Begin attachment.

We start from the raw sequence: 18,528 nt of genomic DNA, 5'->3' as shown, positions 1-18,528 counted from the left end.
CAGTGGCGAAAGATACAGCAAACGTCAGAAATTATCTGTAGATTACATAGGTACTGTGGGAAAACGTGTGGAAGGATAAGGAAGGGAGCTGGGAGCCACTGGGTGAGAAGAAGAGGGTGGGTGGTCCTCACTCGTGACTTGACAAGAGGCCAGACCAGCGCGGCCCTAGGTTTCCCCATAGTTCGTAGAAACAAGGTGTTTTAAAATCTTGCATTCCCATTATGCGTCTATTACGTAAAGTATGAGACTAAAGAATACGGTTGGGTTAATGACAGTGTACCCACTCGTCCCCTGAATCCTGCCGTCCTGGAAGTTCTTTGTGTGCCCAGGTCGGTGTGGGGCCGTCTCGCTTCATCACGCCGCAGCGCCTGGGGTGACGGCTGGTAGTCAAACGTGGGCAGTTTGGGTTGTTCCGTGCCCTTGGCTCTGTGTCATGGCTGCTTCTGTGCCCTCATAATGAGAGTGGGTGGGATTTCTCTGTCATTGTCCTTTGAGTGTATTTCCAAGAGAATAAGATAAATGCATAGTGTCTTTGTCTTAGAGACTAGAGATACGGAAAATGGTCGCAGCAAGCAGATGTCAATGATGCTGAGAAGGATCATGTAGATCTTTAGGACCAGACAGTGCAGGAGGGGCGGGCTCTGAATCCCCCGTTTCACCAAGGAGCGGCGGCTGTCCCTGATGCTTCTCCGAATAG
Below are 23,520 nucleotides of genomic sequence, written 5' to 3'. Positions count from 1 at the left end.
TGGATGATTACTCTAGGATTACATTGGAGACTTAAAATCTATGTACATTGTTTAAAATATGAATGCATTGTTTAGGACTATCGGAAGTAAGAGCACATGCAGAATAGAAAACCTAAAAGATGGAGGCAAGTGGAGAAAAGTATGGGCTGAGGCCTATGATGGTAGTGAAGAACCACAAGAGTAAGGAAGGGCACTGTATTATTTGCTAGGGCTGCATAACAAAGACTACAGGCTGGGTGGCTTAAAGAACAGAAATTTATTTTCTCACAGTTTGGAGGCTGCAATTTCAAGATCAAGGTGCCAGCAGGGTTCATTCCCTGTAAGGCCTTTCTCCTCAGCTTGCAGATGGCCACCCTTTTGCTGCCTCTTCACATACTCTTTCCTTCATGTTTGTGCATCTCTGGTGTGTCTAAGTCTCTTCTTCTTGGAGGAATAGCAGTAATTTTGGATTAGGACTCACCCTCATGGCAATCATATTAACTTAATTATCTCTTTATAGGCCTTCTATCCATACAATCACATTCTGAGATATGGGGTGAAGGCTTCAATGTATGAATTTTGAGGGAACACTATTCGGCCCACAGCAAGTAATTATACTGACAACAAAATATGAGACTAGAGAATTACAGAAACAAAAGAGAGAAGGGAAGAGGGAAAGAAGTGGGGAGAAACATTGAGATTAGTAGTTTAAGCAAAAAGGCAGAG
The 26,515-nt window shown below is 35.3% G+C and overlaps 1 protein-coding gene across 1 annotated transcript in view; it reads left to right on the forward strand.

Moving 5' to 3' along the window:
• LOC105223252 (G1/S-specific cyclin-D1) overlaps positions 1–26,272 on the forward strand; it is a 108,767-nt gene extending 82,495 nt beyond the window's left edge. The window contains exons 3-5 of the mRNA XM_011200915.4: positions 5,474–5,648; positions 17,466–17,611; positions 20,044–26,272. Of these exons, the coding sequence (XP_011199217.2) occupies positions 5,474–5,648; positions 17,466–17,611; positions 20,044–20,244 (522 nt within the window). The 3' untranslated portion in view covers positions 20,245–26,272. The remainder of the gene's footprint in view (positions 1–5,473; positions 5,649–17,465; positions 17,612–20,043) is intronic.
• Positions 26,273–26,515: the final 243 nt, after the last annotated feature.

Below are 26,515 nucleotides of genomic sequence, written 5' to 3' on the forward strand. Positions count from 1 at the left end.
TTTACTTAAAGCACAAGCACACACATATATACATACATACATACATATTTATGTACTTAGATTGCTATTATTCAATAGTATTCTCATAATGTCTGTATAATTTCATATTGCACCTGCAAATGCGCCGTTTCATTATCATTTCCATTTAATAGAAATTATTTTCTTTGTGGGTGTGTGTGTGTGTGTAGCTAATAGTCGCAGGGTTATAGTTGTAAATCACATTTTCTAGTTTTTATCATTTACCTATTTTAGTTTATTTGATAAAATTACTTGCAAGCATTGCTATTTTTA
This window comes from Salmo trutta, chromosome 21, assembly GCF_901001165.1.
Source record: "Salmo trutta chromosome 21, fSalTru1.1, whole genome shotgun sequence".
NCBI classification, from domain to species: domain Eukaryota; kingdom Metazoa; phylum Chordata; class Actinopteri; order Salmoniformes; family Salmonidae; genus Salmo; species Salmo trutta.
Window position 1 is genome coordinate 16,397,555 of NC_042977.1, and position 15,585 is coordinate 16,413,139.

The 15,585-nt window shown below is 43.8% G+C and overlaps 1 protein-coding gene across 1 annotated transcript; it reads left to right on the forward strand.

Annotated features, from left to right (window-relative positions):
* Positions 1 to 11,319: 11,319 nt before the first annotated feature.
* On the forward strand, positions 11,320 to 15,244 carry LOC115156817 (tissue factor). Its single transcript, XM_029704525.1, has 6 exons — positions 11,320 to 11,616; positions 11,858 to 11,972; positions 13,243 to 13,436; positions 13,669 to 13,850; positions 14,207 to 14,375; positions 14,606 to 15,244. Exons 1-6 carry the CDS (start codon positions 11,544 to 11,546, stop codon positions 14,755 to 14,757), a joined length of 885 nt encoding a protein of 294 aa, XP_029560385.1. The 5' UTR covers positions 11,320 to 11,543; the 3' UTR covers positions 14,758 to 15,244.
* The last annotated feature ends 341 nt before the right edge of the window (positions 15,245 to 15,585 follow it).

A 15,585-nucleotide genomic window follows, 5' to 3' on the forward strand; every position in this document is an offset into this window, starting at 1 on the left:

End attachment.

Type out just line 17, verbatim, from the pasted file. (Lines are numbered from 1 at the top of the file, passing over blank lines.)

* Positions 1 to 11,319: 11,319 nt before the first annotated feature.